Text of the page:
*Keep smoking materials, including lighters and cigarettes, up high and out of the reach of children. Use child safety locks where you store your smoking materials.

Fire Safe Cooking:

Cooking fires are the number one cause of home fires in America. Many older adults also experience burn-related injuries during cooking. Prevent fires and burns by being watchful and alert when you cook.

*Don’t cook if you are sleepy, have consumed alcohol or have taken medicine or drugs that make you drowsy.

*Stay in the kitchen when you are frying, grilling or broiling food. If you leave the kitchen for even a short period of time, turn off the stove.

*If you are simmering, baking, roasting or boiling food, check it regularly. Remain in the home while food is cooking and use a timer to remind you that you’re cooking.

*Turn pot handles away from the stove’s edge.

*Keep cooking surfaces clean and free from anything that can catch fire.

*Never lean over a lit burner.

*Wear short, close-fitting or tightly rolled sleeves while cooking. Loose clothing can catch fire if it touches a gas flame or an electric burner.

*Check the kitchen after you finish cooking. Make sure the oven, burners and other appliances are off.

*If a fire starts, stay calm and get out. Once out, call 9-1-1 or the fire department from a cell phone or a neighbor’s telephone. Have an outside meeting place a safe distance in front of your house where first responders can see you.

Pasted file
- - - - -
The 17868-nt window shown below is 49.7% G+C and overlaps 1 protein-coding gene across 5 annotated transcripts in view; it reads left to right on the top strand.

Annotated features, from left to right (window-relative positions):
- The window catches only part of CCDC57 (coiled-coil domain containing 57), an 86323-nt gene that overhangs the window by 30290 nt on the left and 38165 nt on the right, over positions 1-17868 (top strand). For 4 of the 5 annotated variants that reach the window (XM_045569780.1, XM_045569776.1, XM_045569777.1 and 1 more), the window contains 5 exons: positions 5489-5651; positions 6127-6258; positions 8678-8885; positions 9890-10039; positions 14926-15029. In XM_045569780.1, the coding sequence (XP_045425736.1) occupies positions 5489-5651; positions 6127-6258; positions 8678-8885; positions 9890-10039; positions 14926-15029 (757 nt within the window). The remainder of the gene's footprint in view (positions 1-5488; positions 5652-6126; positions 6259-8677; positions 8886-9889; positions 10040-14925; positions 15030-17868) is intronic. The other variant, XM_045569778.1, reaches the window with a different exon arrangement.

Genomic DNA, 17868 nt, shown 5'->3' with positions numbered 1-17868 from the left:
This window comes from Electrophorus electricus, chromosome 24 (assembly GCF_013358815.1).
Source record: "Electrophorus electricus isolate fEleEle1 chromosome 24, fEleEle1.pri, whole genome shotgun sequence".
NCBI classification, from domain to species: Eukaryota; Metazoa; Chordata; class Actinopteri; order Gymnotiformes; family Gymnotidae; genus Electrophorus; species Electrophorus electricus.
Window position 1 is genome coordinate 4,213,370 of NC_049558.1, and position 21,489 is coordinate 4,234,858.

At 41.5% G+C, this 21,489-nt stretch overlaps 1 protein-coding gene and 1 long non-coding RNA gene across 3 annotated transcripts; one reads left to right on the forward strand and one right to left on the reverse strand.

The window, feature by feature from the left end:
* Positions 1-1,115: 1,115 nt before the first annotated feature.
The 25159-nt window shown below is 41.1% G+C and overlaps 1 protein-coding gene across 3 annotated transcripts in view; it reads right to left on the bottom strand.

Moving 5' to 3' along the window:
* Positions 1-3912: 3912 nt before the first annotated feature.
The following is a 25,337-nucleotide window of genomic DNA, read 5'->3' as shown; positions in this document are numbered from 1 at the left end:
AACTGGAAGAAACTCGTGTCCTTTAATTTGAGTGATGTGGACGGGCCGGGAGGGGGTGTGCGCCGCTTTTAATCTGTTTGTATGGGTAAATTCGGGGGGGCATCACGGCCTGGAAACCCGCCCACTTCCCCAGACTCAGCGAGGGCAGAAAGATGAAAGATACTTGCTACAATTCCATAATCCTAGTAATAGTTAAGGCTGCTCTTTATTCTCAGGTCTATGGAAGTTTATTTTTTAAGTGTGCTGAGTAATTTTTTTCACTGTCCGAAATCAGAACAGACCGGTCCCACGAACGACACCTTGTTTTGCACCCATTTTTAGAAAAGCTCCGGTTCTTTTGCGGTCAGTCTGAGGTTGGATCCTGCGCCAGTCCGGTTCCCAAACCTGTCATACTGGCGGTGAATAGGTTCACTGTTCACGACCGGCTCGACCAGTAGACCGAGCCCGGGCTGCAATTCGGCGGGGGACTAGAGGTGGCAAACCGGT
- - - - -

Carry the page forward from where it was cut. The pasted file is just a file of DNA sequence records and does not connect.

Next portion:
Heat your Home Safely:

When it is cold outside, we heat our homes to stay healthy and warm. But heating equipment can also cause fires if not used correctly.

*Keep children, pets and things that can burn at least 3 feet away from radiators, space heaters, fireplaces, wood stoves and furnaces.

*Turn off space heaters if you leave the room or are going to sleep.

*Have a qualified professional install heating equipment.

*Ask a professional to inspect your heating system every year.

*Never use an oven, stovetop, dryer or grill to heat your home.

*Store propane and other heating fuels outside of your home.

*To prevent scalds, set the temperature of your water heater no higher than 120F (49C).

*Make sure all fuel-burning equipment is safely vented to the outside to avoid carbon monoxide (CO) poisoning.

*Install CO alarms-especially if the home is heated by any source other than electricity. Test at least once a month. Maintain and replace CO alarms according to the manufacturer’s instructions.

Practice Electrical Safety:

Older homes are more likely to catch fire from electrical causes than newer homes. Older wiring may not have the capacity to safely handle newer appliances and equipment and may not have updated safety features.

*Electrical work should only be done by a licensed electrician.

*Check all electrical appliances often.  Replace cracked, damaged and loose electrical cords.

*Replace outlets if plugs do not fit snugly or the outlet does not accept does not accept plugs with one blade larger than the other.